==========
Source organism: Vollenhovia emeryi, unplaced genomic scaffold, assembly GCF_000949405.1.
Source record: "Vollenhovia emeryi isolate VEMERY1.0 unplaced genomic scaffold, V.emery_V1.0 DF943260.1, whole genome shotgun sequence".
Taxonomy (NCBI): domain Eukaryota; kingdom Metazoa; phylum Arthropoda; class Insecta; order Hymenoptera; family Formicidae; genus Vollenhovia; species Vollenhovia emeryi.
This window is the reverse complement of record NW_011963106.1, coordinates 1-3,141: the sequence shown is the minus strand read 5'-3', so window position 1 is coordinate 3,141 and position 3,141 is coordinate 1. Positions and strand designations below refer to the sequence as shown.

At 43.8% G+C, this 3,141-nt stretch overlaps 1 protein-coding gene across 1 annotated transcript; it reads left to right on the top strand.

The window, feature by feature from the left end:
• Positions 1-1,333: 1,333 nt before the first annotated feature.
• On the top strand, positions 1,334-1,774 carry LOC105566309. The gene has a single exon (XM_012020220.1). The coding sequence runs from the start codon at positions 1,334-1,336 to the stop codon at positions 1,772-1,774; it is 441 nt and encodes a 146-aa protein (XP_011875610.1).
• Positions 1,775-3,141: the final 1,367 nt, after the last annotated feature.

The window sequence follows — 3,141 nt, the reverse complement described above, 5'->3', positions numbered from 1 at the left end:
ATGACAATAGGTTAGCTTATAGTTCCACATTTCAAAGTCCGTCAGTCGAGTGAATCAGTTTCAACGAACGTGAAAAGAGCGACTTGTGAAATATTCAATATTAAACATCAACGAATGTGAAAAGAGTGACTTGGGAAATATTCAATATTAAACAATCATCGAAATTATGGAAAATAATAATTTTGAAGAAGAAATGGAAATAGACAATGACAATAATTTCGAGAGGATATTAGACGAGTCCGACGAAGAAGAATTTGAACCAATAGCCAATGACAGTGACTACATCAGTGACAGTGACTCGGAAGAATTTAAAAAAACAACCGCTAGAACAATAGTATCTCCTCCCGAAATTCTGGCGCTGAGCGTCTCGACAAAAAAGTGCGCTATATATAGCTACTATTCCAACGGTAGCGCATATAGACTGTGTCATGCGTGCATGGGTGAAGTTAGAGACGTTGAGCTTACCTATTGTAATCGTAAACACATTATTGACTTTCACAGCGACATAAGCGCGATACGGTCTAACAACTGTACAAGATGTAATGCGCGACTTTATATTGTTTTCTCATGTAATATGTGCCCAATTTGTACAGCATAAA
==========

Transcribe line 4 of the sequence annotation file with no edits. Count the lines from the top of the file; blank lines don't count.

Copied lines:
This window is the reverse complement of record NW_011963106.1, coordinates 1-3,141: the sequence shown is the minus strand read 5'-3', so window position 1 is coordinate 3,141 and position 3,141 is coordinate 1. Positions and strand designations below refer to the sequence as shown.